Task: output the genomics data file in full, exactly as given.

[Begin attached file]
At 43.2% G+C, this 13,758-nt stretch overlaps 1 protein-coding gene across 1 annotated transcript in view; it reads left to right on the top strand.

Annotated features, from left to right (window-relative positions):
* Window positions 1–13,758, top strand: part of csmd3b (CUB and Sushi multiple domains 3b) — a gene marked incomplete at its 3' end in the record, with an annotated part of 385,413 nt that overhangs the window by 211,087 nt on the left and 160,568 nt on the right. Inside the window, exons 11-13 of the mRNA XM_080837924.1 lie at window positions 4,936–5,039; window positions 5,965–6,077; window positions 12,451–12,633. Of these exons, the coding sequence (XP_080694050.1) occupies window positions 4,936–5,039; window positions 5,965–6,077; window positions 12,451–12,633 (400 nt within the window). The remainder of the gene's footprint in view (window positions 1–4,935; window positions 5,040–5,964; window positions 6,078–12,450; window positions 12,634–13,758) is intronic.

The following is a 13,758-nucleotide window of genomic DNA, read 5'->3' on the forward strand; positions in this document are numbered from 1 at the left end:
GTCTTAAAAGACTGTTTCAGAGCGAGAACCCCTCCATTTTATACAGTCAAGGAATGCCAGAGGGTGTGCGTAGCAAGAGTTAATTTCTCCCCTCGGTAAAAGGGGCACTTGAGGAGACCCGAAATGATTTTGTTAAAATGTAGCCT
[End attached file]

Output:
At 43.2% G+C, this 13,758-nt stretch overlaps 1 protein-coding gene across 1 annotated transcript in view; it reads left to right on the top strand.

Annotated features, from left to right (window-relative positions):
* Window positions 1–13,758, top strand: part of csmd3b (CUB and Sushi multiple domains 3b) — a gene marked incomplete at its 3' end in the record, with an annotated part of 385,413 nt that overhangs the window by 211,087 nt on the left and 160,568 nt on the right. Inside the window, exons 11-13 of the mRNA XM_080837924.1 lie at window positions 4,936–5,039; window positions 5,965–6,077; window positions 12,451–12,633. Of these exons, the coding sequence (XP_080694050.1) occupies window positions 4,936–5,039; window positions 5,965–6,077; window positions 12,451–12,633 (400 nt within the window). The remainder of the gene's footprint in view (window positions 1–4,935; window positions 5,040–5,964; window positions 6,078–12,450; window positions 12,634–13,758) is intronic.

The following is a 13,758-nucleotide window of genomic DNA, read 5'->3' on the forward strand; positions in this document are numbered from 1 at the left end:
GTCTTAAAAGACTGTTTCAGAGCGAGAACCCCTCCATTTTATACAGTCAAGGAATGCCAGAGGGTGTGCGTAGCAAGAGTTAATTTCTCCCCTCGGTAAAAGGGGCACTTGAGGAGACCCGAAATGATTTTGTTAAAATGTAGCCT